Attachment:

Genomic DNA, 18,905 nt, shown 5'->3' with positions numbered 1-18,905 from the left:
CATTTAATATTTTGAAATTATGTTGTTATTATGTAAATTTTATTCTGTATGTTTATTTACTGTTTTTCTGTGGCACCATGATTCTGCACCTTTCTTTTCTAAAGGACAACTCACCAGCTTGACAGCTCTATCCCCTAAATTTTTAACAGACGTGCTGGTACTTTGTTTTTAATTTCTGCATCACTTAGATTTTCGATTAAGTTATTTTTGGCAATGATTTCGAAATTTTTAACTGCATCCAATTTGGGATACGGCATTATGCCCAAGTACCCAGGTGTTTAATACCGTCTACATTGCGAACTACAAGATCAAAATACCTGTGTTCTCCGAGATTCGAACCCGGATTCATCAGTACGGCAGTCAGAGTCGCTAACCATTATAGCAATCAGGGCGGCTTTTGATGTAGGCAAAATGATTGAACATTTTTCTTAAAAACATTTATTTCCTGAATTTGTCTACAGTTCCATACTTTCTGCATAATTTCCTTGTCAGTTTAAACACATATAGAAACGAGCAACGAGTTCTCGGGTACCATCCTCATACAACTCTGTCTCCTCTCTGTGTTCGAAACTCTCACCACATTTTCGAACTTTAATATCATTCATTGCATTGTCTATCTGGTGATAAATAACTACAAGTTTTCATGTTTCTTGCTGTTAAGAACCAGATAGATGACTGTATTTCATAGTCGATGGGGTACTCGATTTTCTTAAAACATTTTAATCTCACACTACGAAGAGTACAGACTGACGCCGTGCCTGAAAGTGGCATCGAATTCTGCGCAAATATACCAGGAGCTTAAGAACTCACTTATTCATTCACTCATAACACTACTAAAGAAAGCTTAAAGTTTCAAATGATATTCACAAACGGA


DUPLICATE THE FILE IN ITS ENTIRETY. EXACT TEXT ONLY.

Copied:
Genomic DNA, 18,905 nt, shown 5'->3' with positions numbered 1-18,905 from the left:
CATTTAATATTTTGAAATTATGTTGTTATTATGTAAATTTTATTCTGTATGTTTATTTACTGTTTTTCTGTGGCACCATGATTCTGCACCTTTCTTTTCTAAAGGACAACTCACCAGCTTGACAGCTCTATCCCCTAAATTTTTAACAGACGTGCTGGTACTTTGTTTTTAATTTCTGCATCACTTAGATTTTCGATTAAGTTATTTTTGGCAATGATTTCGAAATTTTTAACTGCATCCAATTTGGGATACGGCATTATGCCCAAGTACCCAGGTGTTTAATACCGTCTACATTGCGAACTACAAGATCAAAATACCTGTGTTCTCCGAGATTCGAACCCGGATTCATCAGTACGGCAGTCAGAGTCGCTAACCATTATAGCAATCAGGGCGGCTTTTGATGTAGGCAAAATGATTGAACATTTTTCTTAAAAACATTTATTTCCTGAATTTGTCTACAGTTCCATACTTTCTGCATAATTTCCTTGTCAGTTTAAACACATATAGAAACGAGCAACGAGTTCTCGGGTACCATCCTCATACAACTCTGTCTCCTCTCTGTGTTCGAAACTCTCACCACATTTTCGAACTTTAATATCATTCATTGCATTGTCTATCTGGTGATAAATAACTACAAGTTTTCATGTTTCTTGCTGTTAAGAACCAGATAGATGACTGTATTTCATAGTCGATGGGGTACTCGATTTTCTTAAAACATTTTAATCTCACACTACGAAGAGTACAGACTGACGCCGTGCCTGAAAGTGGCATCGAATTCTGCGCAAATATACCAGGAGCTTAAGAACTCACTTATTCATTCACTCATAACACTACTAAAGAAAGCTTAAAGTTTCAAATGATATTCACAAACGGA